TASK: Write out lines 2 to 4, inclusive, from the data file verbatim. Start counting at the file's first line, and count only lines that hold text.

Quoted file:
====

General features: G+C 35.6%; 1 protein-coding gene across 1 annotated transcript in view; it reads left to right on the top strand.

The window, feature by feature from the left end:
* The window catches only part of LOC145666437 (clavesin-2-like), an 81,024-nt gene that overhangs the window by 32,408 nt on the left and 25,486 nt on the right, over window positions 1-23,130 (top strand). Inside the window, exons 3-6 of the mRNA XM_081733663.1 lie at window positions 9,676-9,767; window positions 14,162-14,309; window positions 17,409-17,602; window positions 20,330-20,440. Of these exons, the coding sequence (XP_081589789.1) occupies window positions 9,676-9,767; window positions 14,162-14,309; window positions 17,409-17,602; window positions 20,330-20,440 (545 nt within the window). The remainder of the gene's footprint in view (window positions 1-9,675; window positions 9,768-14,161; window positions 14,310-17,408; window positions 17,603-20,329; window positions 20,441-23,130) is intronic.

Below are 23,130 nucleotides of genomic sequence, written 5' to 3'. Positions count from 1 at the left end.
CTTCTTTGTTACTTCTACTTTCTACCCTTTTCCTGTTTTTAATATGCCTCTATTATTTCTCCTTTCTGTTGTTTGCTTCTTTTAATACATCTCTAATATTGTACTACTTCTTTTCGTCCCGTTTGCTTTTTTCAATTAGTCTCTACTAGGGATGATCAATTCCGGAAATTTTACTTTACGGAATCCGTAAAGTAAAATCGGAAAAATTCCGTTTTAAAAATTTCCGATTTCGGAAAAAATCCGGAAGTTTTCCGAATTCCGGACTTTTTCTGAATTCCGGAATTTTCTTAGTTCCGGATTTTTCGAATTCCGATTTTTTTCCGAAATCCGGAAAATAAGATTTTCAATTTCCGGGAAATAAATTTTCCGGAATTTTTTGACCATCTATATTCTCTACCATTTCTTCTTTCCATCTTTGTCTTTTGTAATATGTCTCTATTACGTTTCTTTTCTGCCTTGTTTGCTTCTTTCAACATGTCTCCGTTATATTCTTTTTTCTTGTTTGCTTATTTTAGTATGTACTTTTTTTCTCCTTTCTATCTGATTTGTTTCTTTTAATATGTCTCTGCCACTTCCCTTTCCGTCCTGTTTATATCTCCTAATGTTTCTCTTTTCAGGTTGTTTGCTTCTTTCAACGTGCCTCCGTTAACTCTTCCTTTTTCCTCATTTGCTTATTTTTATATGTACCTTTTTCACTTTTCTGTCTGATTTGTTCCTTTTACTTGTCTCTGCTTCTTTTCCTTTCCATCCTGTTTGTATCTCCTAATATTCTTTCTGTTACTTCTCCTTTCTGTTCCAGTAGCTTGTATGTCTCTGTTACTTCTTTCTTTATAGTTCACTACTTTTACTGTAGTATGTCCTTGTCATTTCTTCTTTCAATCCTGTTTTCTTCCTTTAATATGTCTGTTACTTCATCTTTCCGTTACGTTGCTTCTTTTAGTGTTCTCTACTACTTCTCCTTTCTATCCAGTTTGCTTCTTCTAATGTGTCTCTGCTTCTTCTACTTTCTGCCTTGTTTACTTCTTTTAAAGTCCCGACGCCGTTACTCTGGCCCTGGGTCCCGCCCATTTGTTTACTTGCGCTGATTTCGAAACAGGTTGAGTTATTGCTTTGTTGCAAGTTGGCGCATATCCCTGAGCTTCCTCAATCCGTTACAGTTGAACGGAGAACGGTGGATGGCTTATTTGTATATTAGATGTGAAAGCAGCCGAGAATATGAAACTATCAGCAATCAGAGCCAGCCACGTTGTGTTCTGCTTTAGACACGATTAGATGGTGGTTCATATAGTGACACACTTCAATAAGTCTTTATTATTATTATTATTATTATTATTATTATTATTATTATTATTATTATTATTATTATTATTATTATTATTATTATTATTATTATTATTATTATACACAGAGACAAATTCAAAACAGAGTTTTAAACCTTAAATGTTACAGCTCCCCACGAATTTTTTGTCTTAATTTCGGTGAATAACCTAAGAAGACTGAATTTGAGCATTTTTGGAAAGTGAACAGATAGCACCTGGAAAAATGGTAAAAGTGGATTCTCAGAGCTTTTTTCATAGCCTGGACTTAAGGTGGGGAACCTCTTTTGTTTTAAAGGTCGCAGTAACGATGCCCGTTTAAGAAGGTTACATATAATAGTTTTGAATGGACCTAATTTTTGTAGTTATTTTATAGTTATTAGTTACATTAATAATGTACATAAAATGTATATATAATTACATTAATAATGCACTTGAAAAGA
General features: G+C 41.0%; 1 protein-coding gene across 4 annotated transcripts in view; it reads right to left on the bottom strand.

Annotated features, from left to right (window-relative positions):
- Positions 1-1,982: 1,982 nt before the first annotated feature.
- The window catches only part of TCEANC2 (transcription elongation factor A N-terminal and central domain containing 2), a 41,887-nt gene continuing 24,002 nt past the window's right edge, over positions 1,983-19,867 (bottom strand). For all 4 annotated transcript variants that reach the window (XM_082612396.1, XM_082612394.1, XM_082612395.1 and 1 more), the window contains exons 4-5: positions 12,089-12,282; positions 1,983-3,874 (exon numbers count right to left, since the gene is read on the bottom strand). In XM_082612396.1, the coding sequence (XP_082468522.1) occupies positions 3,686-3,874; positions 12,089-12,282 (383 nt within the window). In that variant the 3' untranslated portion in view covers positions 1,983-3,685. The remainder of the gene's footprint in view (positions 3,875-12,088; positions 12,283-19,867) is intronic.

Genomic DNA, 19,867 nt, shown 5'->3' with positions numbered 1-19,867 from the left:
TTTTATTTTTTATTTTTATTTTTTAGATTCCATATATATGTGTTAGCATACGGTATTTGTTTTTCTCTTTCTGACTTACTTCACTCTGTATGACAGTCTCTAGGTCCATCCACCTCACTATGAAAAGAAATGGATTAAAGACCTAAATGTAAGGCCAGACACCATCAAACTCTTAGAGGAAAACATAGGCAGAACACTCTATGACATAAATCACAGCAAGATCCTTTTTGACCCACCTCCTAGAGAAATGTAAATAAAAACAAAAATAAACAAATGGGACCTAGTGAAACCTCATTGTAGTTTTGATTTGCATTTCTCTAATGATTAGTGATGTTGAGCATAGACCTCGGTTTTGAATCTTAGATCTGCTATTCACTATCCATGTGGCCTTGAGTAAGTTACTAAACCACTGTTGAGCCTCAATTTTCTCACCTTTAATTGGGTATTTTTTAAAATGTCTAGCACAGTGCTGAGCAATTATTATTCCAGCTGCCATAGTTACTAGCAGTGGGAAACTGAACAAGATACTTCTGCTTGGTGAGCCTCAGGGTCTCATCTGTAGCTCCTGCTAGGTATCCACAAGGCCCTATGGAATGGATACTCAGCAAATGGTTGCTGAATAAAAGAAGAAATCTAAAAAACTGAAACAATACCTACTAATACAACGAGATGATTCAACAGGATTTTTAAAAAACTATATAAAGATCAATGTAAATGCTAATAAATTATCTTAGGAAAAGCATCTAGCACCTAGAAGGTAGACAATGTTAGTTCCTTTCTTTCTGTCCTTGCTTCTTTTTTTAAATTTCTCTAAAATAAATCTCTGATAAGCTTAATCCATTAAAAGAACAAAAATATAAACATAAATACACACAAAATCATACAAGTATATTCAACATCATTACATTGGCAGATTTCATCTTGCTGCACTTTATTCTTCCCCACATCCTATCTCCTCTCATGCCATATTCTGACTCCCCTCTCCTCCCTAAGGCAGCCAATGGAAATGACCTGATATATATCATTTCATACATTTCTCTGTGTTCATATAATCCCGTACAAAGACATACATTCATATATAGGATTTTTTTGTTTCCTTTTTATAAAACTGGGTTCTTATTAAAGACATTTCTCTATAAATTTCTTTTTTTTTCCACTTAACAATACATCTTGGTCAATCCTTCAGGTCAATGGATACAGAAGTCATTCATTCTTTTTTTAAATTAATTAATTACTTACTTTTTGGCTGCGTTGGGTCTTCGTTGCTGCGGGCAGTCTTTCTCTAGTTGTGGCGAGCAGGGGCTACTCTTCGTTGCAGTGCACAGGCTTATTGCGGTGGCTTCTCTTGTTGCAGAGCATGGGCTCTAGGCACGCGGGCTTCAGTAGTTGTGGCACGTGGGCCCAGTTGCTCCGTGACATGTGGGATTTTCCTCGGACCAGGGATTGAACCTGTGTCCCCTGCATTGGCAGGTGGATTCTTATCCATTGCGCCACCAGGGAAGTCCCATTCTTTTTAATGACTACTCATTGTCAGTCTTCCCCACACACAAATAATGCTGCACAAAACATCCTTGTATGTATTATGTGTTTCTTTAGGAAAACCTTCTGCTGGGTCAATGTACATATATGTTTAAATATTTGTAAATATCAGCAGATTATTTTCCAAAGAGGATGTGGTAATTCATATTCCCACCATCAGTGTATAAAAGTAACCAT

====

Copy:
The window, feature by feature from the left end:
* The window catches only part of LOC145666437 (clavesin-2-like), an 81,024-nt gene that overhangs the window by 32,408 nt on the left and 25,486 nt on the right, over window positions 1-23,130 (top strand). Inside the window, exons 3-6 of the mRNA XM_081733663.1 lie at window positions 9,676-9,767; window positions 14,162-14,309; window positions 17,409-17,602; window positions 20,330-20,440. Of these exons, the coding sequence (XP_081589789.1) occupies window positions 9,676-9,767; window positions 14,162-14,309; window positions 17,409-17,602; window positions 20,330-20,440 (545 nt within the window). The remainder of the gene's footprint in view (window positions 1-9,675; window positions 9,768-14,161; window positions 14,310-17,408; window positions 17,603-20,329; window positions 20,441-23,130) is intronic.

Below are 23,130 nucleotides of genomic sequence, written 5' to 3'. Positions count from 1 at the left end.